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Dietary sugar intake increases liver tumor incidence in female mice.
Sci Rep 2016; 6:22292SR

Abstract

Overnutrition can promote liver cancer in mice and humans that have liver damage caused by alcohol, viruses, or carcinogens. However, the mechanism linking diet to increased liver tumorigenesis remains unclear in the context of whether tumorigenesis is secondary to obesity, or whether nutrients like sugar or fat drive tumorigenesis independent of obesity. In male mice, liver tumor burden was recently found to correlate with sugar intake, independent of dietary fat intake and obesity. However, females are less susceptible to developing liver cancer than males, and it remains unclear how nutrition affects tumorigenesis in females. Herein, female mice were exposed to the liver carcinogen diethylnitrosamine (DEN) and fed diets with well-defined sugar and fat content. Mice fed diets with high sugar content had the greatest liver tumor incidence while dietary fat intake was not associated with tumorigenesis. Diet-induced postprandial hyperglycemia and fasting hyperinsulinemia significantly correlated with tumor incidence, while tumor incidence was not associated with obesity and obesity-related disorders including liver steatosis, glucose intolerance, or elevated serum levels of estrogen, ALT, and lipids. These results simplify the pathophysiology of diet-induced liver tumorigenesis by focusing attention on the role of sugar metabolism and reducing emphasis on the complex milieu associated with obesity.

Authors+Show Affiliations

Department of Pharmacology, University of Virginia, Charlottesville, VA, USA.Department of Pharmacology, University of Virginia, Charlottesville, VA, USA.Department of Pharmacology, University of Virginia, Charlottesville, VA, USA.Department of Pharmacology, University of Virginia, Charlottesville, VA, USA.Department of Pharmacology, University of Virginia, Charlottesville, VA, USA. School of Biotechnology and Biomolecular Sciences, University of New South Wales, Sydney, Australia.Department of Pharmacology, University of Virginia, Charlottesville, VA, USA.Department of Pharmacology, University of Virginia, Charlottesville, VA, USA.Department of Pharmacology, University of Virginia, Charlottesville, VA, USA.Institute of Pathology, Medical University of Graz, Graz, Austria.Department of Medicine, University of Virginia, Charlottesville, VA, USA. Emily Couric Clinical Cancer Center, University of Virginia, Charlottesville, VA, USA.Department of Pharmacology, University of Virginia, Charlottesville, VA, USA. Department of Medicine, University of Virginia, Charlottesville, VA, USA. Emily Couric Clinical Cancer Center, University of Virginia, Charlottesville, VA, USA. School of Biotechnology and Biomolecular Sciences, University of New South Wales, Sydney, Australia.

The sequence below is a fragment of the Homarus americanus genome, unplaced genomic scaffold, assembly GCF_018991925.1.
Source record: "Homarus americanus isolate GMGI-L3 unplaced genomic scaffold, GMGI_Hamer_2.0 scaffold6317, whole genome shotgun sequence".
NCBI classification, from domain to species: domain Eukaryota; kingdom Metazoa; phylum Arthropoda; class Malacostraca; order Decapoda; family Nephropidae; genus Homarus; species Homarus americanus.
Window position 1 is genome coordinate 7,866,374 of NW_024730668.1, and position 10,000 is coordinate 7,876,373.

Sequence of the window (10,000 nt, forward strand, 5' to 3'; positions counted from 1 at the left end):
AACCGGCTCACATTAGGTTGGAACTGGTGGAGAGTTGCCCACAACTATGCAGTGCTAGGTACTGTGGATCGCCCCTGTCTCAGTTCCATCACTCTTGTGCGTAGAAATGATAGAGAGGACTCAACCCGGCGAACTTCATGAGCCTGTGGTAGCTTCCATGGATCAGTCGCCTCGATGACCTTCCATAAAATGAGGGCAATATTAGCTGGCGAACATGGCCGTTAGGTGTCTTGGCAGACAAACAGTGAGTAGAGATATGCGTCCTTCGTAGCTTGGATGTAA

Pub Type(s)

Journal Article
Research Support, N.I.H., Extramural
Research Support, Non-U.S. Gov't

Language

eng

PubMed ID

26924712

Citation

Healy, Marin E., et al. "Dietary Sugar Intake Increases Liver Tumor Incidence in Female Mice." Scientific Reports, vol. 6, 2016, p. 22292.
Healy ME, Lahiri S, Hargett SR, et al. Dietary sugar intake increases liver tumor incidence in female mice. Sci Rep. 2016;6:22292.
Healy, M. E., Lahiri, S., Hargett, S. R., Chow, J. D., Byrne, F. L., Breen, D. S., ... Hoehn, K. L. (2016). Dietary sugar intake increases liver tumor incidence in female mice. Scientific Reports, 6, p. 22292. doi:10.1038/srep22292.
Healy ME, et al. Dietary Sugar Intake Increases Liver Tumor Incidence in Female Mice. Sci Rep. 2016 Feb 29;6:22292. PubMed PMID: 26924712.
* Article titles in AMA citation format should be in sentence-case
TY - JOUR T1 - Dietary sugar intake increases liver tumor incidence in female mice. AU - Healy,Marin E, AU - Lahiri,Sujoy, AU - Hargett,Stefan R, AU - Chow,Jenny D Y, AU - Byrne,Frances L, AU - Breen,David S, AU - Kenwood,Brandon M, AU - Taddeo,Evan P, AU - Lackner,Carolin, AU - Caldwell,Stephen H, AU - Hoehn,Kyle L, Y1 - 2016/02/29/ PY - 2015/09/30/received PY - 2016/02/11/accepted PY - 2016/3/1/entrez PY - 2016/3/1/pubmed PY - 2016/12/27/medline SP - 22292 EP - 22292 JF - Scientific reports JO - Sci Rep VL - 6 N2 - Overnutrition can promote liver cancer in mice and humans that have liver damage caused by alcohol, viruses, or carcinogens. However, the mechanism linking diet to increased liver tumorigenesis remains unclear in the context of whether tumorigenesis is secondary to obesity, or whether nutrients like sugar or fat drive tumorigenesis independent of obesity. In male mice, liver tumor burden was recently found to correlate with sugar intake, independent of dietary fat intake and obesity. However, females are less susceptible to developing liver cancer than males, and it remains unclear how nutrition affects tumorigenesis in females. Herein, female mice were exposed to the liver carcinogen diethylnitrosamine (DEN) and fed diets with well-defined sugar and fat content. Mice fed diets with high sugar content had the greatest liver tumor incidence while dietary fat intake was not associated with tumorigenesis. Diet-induced postprandial hyperglycemia and fasting hyperinsulinemia significantly correlated with tumor incidence, while tumor incidence was not associated with obesity and obesity-related disorders including liver steatosis, glucose intolerance, or elevated serum levels of estrogen, ALT, and lipids. These results simplify the pathophysiology of diet-induced liver tumorigenesis by focusing attention on the role of sugar metabolism and reducing emphasis on the complex milieu associated with obesity. SN - 2045-2322 UR - https://www.unboundmedicine.com/medline/citation/26924712/Dietary_sugar_intake_increases_liver_tumor_incidence_in_female_mice_ L2 - http://dx.doi.org/10.1038/srep22292 DB - PRIME DP - Unbound Medicine ER -